Having a master blackbelt at the corporate office often makes sense to do the training. When there aren’t current needs to train more blackbelts and greenbelts, this person is the team lead for major process commonality projects noted in item three, below. Doing training in the corporate office is also an opportunity for senior corporate leaders to weigh in with their commitment and support for CI. It’s important just to be visible to groups that otherwise would likely never have the chance to meet them. It’s an opportunity for the corporate leader to be perceived as a supportive, knowledgeable person and a leader to be respected.

Send in your questions for Ask the Expert: Lean Leadership. Larry Fast will take it from there.

For instance, I personally led a full day workshop for plant and DC managers at the corporate office and often had the CEO or other senior leaders do a welcome address prior to starting the workshop. It showed alignment and commitment from the corporate leadership team, which reinforced the priority CI had in the company. As you might imagine, this message was carried back to the facilities, and the word quickly spread. Everyone needed to know that this wasn’t the flavor of the month.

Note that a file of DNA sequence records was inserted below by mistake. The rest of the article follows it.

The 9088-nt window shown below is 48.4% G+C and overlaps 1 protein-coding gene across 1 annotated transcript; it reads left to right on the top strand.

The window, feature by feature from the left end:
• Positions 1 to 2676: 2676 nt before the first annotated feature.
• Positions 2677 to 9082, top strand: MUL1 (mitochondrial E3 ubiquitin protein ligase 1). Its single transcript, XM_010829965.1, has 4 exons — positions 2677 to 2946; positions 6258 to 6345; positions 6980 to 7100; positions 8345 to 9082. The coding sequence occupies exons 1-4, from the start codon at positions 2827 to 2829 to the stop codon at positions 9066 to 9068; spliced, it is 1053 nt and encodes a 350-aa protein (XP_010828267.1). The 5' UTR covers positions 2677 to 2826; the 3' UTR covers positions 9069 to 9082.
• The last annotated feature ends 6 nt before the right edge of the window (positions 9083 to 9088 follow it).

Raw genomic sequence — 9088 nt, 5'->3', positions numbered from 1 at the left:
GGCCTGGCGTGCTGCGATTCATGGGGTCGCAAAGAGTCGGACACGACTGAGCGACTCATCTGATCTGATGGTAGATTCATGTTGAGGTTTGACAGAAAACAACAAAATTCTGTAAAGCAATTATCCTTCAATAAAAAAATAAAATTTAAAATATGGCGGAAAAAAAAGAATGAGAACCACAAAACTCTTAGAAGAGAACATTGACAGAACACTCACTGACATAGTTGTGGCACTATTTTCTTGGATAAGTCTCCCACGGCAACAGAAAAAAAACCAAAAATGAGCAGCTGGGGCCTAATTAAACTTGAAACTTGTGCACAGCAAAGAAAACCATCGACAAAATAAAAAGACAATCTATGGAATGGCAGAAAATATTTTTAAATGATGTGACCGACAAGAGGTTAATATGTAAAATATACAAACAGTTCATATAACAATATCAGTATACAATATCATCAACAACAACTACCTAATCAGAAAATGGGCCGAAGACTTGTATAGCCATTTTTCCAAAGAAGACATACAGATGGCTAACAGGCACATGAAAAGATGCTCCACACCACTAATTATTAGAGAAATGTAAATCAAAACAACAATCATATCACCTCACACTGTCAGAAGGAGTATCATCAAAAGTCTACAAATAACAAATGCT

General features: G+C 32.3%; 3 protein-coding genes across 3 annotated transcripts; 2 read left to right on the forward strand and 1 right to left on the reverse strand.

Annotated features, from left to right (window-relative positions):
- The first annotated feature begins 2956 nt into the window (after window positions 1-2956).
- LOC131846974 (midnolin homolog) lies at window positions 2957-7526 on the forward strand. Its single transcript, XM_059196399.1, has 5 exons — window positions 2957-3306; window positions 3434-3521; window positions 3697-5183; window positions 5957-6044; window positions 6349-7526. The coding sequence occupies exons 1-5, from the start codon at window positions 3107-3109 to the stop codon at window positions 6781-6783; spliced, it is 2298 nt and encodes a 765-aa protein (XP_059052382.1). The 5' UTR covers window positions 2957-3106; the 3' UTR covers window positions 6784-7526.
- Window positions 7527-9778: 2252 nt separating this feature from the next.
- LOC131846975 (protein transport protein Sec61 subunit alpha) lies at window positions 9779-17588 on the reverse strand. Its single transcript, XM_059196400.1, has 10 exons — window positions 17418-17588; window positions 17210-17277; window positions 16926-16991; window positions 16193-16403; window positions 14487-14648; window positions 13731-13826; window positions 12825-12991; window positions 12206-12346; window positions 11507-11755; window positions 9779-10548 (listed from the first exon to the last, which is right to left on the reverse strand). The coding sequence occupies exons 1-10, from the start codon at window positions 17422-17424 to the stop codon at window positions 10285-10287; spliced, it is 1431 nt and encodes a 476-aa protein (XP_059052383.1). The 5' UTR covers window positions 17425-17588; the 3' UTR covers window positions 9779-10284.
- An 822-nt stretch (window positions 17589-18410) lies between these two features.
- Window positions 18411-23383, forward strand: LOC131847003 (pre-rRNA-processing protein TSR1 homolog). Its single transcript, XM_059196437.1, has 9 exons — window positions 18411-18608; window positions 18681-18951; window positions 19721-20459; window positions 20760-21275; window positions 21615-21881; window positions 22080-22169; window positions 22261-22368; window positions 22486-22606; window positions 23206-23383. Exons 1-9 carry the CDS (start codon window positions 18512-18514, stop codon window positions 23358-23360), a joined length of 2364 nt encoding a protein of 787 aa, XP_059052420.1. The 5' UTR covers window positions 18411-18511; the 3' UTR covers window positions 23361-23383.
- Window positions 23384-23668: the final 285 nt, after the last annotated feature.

Once site managers’ training was complete, registration was opened up to plant functional managers and corporate staff at the headquarters. Once the first round of training was completed companywide HR collected names and locations of new employees until we had at least 20, and then the workshop would be delivered as part of their orientation.  

2. Depending on plant size, corporate and site management should scope out what blackbelt and greenbelt support is required based on plant size and improvement opportunities. I like a ratio of three greenbelts for every blackbelt. Obviously, small plants need fewer of both than large plants. But having the skill sets in place locally is critically important.

3. Corporate CI team members’ key role should be to coordinate/share important improvements in the field that can be applied in multiple locations. They have the visibility from their corporate vantage point and can “put legs” on great projects companywide. For example, in the many wire and cable plants I was responsible for in my career, many of them had the same basic extrusion equipment. Yes, there were a variety of minor differences in the products, but the same processes often could be used in all such locations. Except we found that they weren’t. Why? Because the culture historically had been that engineers (or about anyone else for that matter) rarely if ever talked to their counterparts in other locations. It simply never occurred to them. In some cases, it was actually discouraged by their bosses.